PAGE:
I don’t imagine I’ll ever forget the past year in theatre.
It began, after all, with the #MeToo movement hitting Toronto theatre hard in the form of four civil suits filed against Soulpepper and its founding artistic director on Jan. 3.
I’m hopeful that what happened over the ensuing 12 months will change theatre and theatre training for the better across the country – and I’m rooting for a new year in which I can spend more time writing about on-stage successes than behind-the-scenes failures.
Sometimes, compiling a year-end list feels like a chore. This year it was therapeutic, reminding me that the show went on (at Soulpepper, and elsewhere) and there was a lot of great theatre to be found in tumultuous times.
As in past years, I’ve limited my top 10 to Toronto, the Stratford Festival and the Shaw Festival – the only places in Canada I cover comprehensively. As in most years, I’ve cheated a bit – and still felt bad about shows I couldn’t squeeze in.
And, although not technically a remount, I’ve left the Canadian sit-down production of Come from Away off the list. But it’s worth noting (and celebrating) that Irene Sankoff and David Hein’s feel-good musical became the longest-running Canadian-written show in Broadway history this fall – and has extended its run in Toronto longer than any commercial musical has in a decade. Wow.
1. Coriolanus, Stratford Festival
A landmark Canadian production – marrying the top acting talent from Stratford with the visual and conceptual genius of Quebec director Robert Lepage. This was a theatrically cinematic take that defied an easy political reading (and developed new ones when Lepage’s next show, SLAV, was protested on the streets of Montreal). It was at its most riveting when Lucy Peacock simply let rip as Volumnia, saving the city with a single speech.
2. Paradise Lost, Stratford Festival
Funny, shocking, thought-provoking – I loved Erin Shields’s meaty and enjoyably messy adaptation/riff on the 17th-century epic poem about the Fall of Man by John Milton. Director Jackie Maxwell’s production was unapologetically silly at times, truly sublime at others and featured another unforgettable performance by Lucy Peacock, this time as Satan. In her 31st season at Stratford, Peacock was at the peak of her powers.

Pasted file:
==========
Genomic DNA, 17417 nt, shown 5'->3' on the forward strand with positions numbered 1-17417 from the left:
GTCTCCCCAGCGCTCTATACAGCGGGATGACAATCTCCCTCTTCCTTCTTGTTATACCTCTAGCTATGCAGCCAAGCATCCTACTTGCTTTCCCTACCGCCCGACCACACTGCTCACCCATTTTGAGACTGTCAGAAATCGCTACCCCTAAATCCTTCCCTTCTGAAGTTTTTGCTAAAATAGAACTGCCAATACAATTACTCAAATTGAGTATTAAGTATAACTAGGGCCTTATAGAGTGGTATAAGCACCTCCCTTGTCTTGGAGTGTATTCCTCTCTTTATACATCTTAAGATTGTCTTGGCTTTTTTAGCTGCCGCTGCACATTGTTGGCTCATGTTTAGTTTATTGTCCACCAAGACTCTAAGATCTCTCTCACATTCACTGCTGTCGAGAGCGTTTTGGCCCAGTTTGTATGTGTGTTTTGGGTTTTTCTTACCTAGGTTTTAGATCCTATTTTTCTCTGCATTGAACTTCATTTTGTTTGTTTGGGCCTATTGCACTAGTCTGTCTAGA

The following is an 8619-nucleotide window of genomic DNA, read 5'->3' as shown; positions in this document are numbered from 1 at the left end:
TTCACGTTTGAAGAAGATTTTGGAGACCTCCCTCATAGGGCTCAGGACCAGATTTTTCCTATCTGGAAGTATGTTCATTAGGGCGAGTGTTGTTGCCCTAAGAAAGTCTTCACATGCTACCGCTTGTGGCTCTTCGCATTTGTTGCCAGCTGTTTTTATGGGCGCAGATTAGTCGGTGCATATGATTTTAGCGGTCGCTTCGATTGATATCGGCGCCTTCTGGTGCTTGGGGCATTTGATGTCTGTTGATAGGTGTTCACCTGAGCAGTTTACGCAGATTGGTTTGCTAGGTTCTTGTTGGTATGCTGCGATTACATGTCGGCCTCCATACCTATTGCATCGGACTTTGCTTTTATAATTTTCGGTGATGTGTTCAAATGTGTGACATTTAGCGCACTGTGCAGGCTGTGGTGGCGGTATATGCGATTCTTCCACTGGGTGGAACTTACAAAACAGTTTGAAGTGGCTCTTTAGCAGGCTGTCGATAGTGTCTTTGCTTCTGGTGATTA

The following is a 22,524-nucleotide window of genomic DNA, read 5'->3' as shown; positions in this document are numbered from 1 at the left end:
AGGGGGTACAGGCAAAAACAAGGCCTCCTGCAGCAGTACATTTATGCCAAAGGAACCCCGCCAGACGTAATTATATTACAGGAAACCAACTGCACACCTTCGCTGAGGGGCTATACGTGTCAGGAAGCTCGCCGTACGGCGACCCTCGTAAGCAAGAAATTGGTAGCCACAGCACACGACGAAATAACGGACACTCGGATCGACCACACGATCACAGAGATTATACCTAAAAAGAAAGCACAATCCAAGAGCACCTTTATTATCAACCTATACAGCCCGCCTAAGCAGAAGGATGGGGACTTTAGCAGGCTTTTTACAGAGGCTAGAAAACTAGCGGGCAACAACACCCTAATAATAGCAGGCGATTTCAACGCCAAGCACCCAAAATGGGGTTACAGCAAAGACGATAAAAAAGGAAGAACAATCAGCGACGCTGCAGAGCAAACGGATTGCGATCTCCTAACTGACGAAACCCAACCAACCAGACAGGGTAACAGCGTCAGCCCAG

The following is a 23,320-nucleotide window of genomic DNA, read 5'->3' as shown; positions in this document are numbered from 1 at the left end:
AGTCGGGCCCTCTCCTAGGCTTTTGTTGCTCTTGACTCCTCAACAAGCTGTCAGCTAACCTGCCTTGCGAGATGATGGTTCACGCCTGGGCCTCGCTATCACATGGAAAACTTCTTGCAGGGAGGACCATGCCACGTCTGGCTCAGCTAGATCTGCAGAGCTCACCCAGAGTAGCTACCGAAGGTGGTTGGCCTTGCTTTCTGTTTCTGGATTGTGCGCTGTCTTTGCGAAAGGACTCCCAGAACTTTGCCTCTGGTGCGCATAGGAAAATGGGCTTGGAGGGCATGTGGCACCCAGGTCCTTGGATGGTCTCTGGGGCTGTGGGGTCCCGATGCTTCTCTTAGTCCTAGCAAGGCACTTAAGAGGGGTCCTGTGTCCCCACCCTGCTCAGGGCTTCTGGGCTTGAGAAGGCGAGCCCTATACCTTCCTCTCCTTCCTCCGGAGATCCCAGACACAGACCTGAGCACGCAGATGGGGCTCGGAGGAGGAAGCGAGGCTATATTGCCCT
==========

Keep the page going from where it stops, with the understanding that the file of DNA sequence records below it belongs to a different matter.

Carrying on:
3. What a Young Wife Ought to Know, Crow’s Theatre; Bunny, Tarragon Theatre; Secret Life of a Mother, Theatre Centre
It’s easy to take Hannah Moscovitch’s talent for granted at this point – but it’s hard to think of another playwright who’s ever had a run like she did in Toronto this year. A trio of much talked-about shows centred on female characters and immersed in the full complexity of their (cisgender) bodies, all were, as my colleague Martha Schabas wrote about one, a “powerful convergence between the physical and the emotional.”
4. The Wolves, Crow’s Theatre; Dry Land, Assembly Theatre
The young female (and non-binary) body in action was also a theme on Toronto stages this year thanks to these two American sports-themed plays. The Wolves, Sarah DeLappe’s celebrated show about a teenage soccer team, will end up on a lot of year-end lists; Courtney Ch’ng Lancaster’s production for the Howland Company at Crow’s Theatre was terrific. But I was equally affected by Cue6’s Toronto premiere of Ruby Rae Spiegel’s lesser-known Dry Land, about two competitive teen swimmers and an unwanted pregnancy, at the tiny Assembly Theatre. Director Jill Harper’s production, which I caught too late to review, was a gut punch – and I hope Mattie Driscoll’s slippery performance is not forgotten at awards time.